For those of us who have known N Srinivasan fairly closely over the years, his re-election unopposed as President of the Indian Cricket Board on Sunday for a third year, only underlined the man’s resolve and self-belief.
It has been a difficult past few months for the top administrator from Chennai following a public outcry after his son-in-law’s alleged involvement as team principal of Chennai Super Kings in the fixing scandal that hit IPL-6.
Hounded by the national media in a country that is quick to portray one as a hero or a villain, NS, as he is referred to in cricketing circles, stood firm, and during those testing times once told this writer, “My hands are clean, that is my strength.”
Having witnessed first-hand the media’s 24-hour vigil outside his Boat Club residence during those turbulent months calling for his resignation as BCCI President on moral grounds, a lesser man would have crumbled under the pressure.
Not NS though. He is a fighter.
It is easy to overlook the man’s contribution to cricket, both regionally and nationally, in the wake of the IPL scandal involving his franchise, but the fact remains that the only reason the owner of India’s cement major took to cricket administration is his undying passion for the game.
And if several top former international cricketers and the state cricket associations from the South stood by him during the AGM, it was solely due to their appreciation of his efforts and his passion for cricket.
Having spent a major part of my career as a sports writer based out of Chennai, I was fortunate to witness NS’s entry into cricket administration, his growth, and the manner he transformed cricket for the better in the state.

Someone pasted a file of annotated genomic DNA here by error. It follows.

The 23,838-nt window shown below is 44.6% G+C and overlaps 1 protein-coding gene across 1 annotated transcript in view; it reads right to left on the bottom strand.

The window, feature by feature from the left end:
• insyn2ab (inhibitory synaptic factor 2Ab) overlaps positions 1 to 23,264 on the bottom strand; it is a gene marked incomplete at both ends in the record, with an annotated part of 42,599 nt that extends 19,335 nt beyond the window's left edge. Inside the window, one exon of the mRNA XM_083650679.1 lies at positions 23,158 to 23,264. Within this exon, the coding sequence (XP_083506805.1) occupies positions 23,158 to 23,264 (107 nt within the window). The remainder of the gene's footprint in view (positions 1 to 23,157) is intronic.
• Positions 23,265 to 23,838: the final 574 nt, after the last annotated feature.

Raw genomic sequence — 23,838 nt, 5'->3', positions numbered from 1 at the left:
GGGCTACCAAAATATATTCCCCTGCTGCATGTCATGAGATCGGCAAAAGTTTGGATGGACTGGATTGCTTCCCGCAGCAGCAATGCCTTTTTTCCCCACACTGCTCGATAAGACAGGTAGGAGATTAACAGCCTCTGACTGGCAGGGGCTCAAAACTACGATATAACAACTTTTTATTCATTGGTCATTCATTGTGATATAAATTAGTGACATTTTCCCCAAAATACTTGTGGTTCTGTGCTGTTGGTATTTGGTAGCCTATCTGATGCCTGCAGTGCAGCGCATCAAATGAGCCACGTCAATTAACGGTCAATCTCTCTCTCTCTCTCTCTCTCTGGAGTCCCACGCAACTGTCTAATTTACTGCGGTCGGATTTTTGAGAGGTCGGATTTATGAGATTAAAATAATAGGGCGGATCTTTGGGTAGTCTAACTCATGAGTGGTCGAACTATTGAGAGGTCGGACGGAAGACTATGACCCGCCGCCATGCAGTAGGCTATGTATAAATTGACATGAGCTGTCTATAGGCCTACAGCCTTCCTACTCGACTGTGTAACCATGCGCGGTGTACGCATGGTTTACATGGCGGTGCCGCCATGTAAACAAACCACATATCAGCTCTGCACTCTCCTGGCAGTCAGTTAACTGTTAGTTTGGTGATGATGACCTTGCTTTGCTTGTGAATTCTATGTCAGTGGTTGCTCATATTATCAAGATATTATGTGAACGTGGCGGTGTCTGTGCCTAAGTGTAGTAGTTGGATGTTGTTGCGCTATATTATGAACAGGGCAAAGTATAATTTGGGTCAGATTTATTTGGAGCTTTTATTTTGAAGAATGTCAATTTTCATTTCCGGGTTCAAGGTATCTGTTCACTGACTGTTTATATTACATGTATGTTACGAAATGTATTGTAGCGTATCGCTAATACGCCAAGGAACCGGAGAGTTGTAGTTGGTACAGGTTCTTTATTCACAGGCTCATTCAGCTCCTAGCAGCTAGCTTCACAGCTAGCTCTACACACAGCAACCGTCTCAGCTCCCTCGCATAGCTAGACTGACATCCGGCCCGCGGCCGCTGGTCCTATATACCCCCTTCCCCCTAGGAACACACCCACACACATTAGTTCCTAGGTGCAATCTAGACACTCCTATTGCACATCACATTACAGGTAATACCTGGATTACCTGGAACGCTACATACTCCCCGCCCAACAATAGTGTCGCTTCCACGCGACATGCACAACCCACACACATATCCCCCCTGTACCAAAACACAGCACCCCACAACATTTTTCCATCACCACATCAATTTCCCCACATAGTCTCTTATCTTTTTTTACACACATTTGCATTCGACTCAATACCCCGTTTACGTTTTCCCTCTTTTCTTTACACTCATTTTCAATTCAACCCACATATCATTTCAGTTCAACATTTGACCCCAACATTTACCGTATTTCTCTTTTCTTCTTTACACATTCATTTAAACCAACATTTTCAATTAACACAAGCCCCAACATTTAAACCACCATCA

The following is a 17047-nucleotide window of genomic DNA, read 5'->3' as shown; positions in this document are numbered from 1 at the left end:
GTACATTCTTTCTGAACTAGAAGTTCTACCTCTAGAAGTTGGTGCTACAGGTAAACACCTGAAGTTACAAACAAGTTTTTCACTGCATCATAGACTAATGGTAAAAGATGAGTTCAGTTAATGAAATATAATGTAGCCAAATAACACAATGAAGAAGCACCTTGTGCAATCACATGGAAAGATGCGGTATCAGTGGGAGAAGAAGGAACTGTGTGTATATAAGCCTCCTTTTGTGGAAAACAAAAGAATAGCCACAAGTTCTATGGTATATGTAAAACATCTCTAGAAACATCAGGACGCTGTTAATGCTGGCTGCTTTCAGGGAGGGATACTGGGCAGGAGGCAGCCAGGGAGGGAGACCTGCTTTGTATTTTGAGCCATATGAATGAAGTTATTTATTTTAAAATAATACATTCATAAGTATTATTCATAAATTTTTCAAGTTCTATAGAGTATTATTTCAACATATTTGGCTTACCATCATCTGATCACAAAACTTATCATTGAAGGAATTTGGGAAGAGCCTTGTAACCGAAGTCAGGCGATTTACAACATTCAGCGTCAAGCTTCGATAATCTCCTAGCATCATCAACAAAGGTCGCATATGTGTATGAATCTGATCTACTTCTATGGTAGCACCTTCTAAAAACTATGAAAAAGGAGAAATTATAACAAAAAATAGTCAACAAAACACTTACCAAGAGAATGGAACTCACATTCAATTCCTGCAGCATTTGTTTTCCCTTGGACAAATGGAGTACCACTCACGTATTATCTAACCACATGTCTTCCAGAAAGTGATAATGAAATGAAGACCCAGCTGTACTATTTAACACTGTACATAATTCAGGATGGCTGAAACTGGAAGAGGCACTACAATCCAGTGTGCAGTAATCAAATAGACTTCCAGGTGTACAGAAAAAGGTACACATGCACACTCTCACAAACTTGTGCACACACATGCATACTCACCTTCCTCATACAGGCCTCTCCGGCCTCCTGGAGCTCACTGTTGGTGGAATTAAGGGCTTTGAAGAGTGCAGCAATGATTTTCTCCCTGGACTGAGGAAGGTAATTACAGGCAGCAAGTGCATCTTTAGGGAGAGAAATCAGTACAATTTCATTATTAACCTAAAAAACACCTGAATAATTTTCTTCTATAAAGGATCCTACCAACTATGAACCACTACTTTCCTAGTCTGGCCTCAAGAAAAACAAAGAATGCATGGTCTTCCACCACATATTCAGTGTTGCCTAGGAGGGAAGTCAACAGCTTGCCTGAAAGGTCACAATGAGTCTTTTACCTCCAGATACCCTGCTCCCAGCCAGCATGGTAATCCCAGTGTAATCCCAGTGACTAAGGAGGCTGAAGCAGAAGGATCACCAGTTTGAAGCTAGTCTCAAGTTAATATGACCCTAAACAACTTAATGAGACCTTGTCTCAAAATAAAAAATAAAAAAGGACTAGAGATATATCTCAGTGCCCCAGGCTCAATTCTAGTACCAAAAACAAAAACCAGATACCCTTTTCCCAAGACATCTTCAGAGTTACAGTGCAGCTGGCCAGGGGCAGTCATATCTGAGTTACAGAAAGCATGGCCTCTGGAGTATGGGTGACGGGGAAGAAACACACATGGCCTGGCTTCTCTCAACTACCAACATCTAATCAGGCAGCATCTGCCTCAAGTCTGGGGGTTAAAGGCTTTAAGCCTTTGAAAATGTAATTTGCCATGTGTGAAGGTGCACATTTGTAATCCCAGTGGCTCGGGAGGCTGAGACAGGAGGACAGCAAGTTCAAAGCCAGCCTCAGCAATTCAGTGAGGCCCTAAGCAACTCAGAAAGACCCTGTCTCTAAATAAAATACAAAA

He turned the city’s league into one of the best in the country, and it was as a tribute to this that Rahul Dravid, who played in the league during his formative years, turned out for the final two seasons ago post his retirement.
Financial benefits are not restricted to the top division teams alone, it was only after NS took over that lower division clubs were given a full kit every two years, a remarkable gesture considering how expensive cricket equipment is, and Rs 2000 per match as transportation and lunch allowance.
We are talking of 148 clubs in the city league, spread across six divisions, now that is quite something.
His company owns over a dozen clubs in the city league, with three of them in the premier division, and all the cricketers are employed by the firm.
India Cements successfully bid for CSK as a tribute to the city’s passion for cricket. The Chennai franchise is the most decorated team in the league.
As BCCI President, NS played a part in introducing the pension scheme and the one-time payment for former cricketers, offering financial security to players from the era when cricket was not high-paying.
The wait continues for NS, with the Supreme Court set to hear a petition filed by Cricket Association of Bihar against his candidature later on October 7 that will decide if he can take charge.
The outcome, however, cannot take away the fact that the man made a remarkable difference as an Indian cricket administrator.